Ladislav Bátora (center) is just a pawn in the new battle between Finance Minister Miroslav Kalousek (left) and President Václav Klaus (right)
Let’s not delude ourselves: The most powerful players in Czech political chess are kings President Václav Klaus and Minister of Finance Miroslav Kalousek. We can only guess how many moves ahead they may be planning, but we can assess the opening moves in the latest game. Kalousek from the center-right TOP 09 party senses that political chess master Klaus is behind seIf Kalousek wanted to launch an attack on Bátora’s boss, Education Minister Josef Dobeš, he had a thousand opportunities to do so beforeveral of the moves, though he may not be quite decided as to which team he will play for. … Maybe it will be a completely new team.
The new game has started in turbulent conditions. Polls indicate that the oldest and largest center-right party, the Civic Democrats (ODS), has rapidly lost support and the newcomer rival on the same side of the political spectrum TOP 09 — founded in 2009 and officially led by deputy prime minister and Minister of Foreign Affairs Karel Scwarzenberg — is anticipating taking over the role as the true party of the right.
However, there are reportedly more fervently “conservative” projects in the making, sensing there is public demand for a political entity positioned further to the right. The daily Lidové noviny (LN) reported Wednesday that there is growing talk in the corridors of power about Klaus’ potential involvement in a new party.
“Will President Václav Klaus become the leader of a new political party in 2013? The question is being asked increasingly louder in political corridors. The president’s recent comments indicate this is the case,” LN wrote, referring not only to Klaus’ defense of the outspoken chief of personnel at the Ministry of Education and Sport, Ladislav Bátora.
On August 10, Bátora — the head of the ultra-conservative civic initiative D.O.S.T. (“Trust, Objectivity, Freedom and Tradition”) whose acronym translates as “enough” — told the daily Mladá fronta dnes (MfD), that he had had a long conversation with Klaus about the emergence of a new political party. “I would be glad to join a project that Mr. President is involved in,” he told the daily.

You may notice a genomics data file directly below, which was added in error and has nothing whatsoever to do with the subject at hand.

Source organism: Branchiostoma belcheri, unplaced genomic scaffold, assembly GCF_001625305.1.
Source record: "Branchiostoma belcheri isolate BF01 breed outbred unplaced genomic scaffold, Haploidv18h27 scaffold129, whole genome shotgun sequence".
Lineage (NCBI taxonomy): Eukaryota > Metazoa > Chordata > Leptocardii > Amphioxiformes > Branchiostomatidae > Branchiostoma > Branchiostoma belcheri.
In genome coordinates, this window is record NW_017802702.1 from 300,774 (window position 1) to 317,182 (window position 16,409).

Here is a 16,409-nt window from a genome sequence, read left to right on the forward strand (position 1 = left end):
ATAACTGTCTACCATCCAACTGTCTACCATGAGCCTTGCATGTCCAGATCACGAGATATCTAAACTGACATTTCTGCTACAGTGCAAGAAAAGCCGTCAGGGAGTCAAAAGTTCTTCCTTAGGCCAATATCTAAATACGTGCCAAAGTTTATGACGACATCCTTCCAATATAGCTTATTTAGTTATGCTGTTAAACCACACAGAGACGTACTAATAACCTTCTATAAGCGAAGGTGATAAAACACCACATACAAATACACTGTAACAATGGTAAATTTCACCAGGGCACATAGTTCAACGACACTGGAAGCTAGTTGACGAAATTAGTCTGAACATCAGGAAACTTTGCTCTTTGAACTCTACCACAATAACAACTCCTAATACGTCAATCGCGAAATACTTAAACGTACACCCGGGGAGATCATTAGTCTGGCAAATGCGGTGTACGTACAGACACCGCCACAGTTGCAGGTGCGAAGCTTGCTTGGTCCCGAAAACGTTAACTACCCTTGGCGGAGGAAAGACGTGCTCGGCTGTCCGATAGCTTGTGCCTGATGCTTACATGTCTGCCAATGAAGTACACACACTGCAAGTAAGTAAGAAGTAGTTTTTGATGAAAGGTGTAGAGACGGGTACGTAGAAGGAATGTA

Fascist, racist, hick
Kalousek’s move. The server parlamentnilisty.cz has cited him as calling Bátora “an old fascist.” In the daily Právo, Kalousek again played the race card against Bátora. “Initially, I thought to myself that I would be restrained regarding Bátora. But one who uses the word ‘race’ in connection with any nationality or skin color is simply a racist,” the deputy leader of TOP 09 said.
However, as Czech Position pointed out recently referring to anthropological sources, the equation put forward by Kalousek is not valid. And would someone with his apparent knowledge not know? And was Kalousek’s sharp reaction to Bátora’s insulting reference to Karel Schwarzenberg as a “poor little old man” driven solely by a sense of duty to defend good morals?
The answer is hardly. If Kalousek wanted to launch an attack on Bátora’s official boss, Education Minister Josef Dobeš (Public There is undoubtedly potential for the emergence of a new neo-nationalist right-wing party in the Czech Republic.Affairs VV), he had a thousand opportunities to do so before Bátora posted the insults against Schwarzenberg on his Facebook page: from paying an extremely handsome wage to a pretty student assistant, through disastrous personnel choices which have resulted in the Czech education system forfeiting some EU funding, to the on-going problems with the financing of the ELI super laser, just to mention several of the numerous scandals Dobeš has managed to cause in a little over a year.
Kalousek is well acquainted with these scandals and surely knows much more than journalists who jumped for his bait in his comical little war against Bátora, Ladislav Jakl, Petr Hájek (both members of his Klaus’ presidential team) and MEP Jana Bobošíková — but in which Klaus is the real target.
There is undoubtedly potential for the emergence of a new neo-nationalist right-wing party in the Czech Republic. The growing skepticism and disillusion across Europe with the concept of multiculturalism, the riots in London and several years ago in Paris, the economic troubles, the wave of immigration to the Czech Republic - a new phenomenon in this country compared to Western Europe —, the disintegration of Christian or family morals are all concerns that weigh on the minds of many Czechs.
Such concerns could be translated into political capital by a political player who knows how to present these issues in an effective package. The provocateur Klaus is a master in this area. And Kalousek knows this all too well.